What is a Minute?



By Andrew Broadley | Illustration by Yi Jong


In February of this year I was working abroad and entering the final few months of my work contract. I had no plans to renew and was looking at a hefty contract completion bonus, a visa with time to spare on the end, and no real rush to start the next project. I left tabs open on my browser, simple listicles, detailing best sites to see and places to eat around the Korean peninsula, as well as across Japan, Taiwan, and even Melbourne. I had no tickets booked because I didn’t feel the need. How long I would spend in each place was undecided, my arrival back in New Zealand was undetermined. I looked at 2020 as being a vast space of time; with no definitive punctuation it felt subjective and malleable. Free for me to move about and to manipulate to my own desire.


Turns out, it was more of a black hole.


These tabs are long gone. Replaced now with an email that gives me 2 months of Skillshare free that I am yet to claim, The New Yorker open and unread, an unhealthy dose of some online shopping and YouTube’s premium lofi channel, ChilledCow, permanently on. February is August and 24-years-old is now 25-years-old and that aforementioned August is now October. I was right in my thinking, time is malleable. It’s just, I’m not the only one who gets to squeeze, stretch and bend it.


COVID-19 has taken to time in a manner that has been less Patrick Swayze in ‘Ghost’ and more ‘satisfying YouTube video of a hydraulic press squashing shit’. It hasn’t accelerated or decelerated; it's wiped it out altogether. There has been no conductor and no delicate brushwork Italian above the first bar of the year:


March

Tempo Allegretto

Tempo Allegro

Tempo Allegrissimo


This particular composition feels like something so new to us. Like the orchestra all put down their instruments and stopped playing, while the conductor continued on conducting. And although all the music stopped, the pages kept turning and when the instruments were picked back up we were surprised to find that we did not pick back up on the same page. We had sat silently while the score rolled through the seasons and the closing of businesses and the shuttering of doors and events and the gatherings and the freedom to cough in public without a glare or to pack into a bus without a sense of anxiousness. And it has rolled through the people that have died.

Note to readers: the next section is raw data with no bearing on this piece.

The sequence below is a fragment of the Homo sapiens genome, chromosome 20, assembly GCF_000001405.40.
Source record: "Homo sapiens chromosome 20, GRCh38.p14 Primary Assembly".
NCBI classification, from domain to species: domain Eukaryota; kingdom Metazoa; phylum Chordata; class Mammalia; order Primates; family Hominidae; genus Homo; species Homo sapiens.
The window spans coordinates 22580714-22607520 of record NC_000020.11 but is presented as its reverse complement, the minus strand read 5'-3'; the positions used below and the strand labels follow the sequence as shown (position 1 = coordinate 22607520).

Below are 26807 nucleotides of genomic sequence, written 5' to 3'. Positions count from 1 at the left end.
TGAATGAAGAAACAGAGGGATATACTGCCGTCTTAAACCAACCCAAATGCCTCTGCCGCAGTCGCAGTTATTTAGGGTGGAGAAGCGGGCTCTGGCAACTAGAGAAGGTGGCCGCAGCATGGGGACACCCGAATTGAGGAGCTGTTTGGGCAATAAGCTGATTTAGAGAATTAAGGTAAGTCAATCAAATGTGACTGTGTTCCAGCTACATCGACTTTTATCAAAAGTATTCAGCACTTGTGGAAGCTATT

The world is 13.8 billion years old.

So what is a minute?


Time is something we take for granted in the present and resent ourselves for in the past. I have learned the lessons of wasting away a morning on my phone, only to repeat them. I have learned the lessons of saying no to an event or excursion, only to lament myself for doing so again. When we were cooped up inside a few months back, there was a collective desire for the same horizon. A horizon where we could do all the mindless things only this time with mind. We could right the wrongs of our arrogance towards time. A horizon where we hugged and we danced at our local bar. Where we swayed together to some local band we hadn’t heard of but it didn’t really matter because we had learned our lesson of taking interaction and shared experience for granted. A few weeks after exiting lockdown I got to a gig too late to get in. A few weeks later I turned down the offer from a friend to go see another gig. Much like a horizon moves, so did this one. I left lockdown feeling as though I would walk up to it and grab on but that never really happened. Time had been stolen and when it was returned I too returned to not valuing it.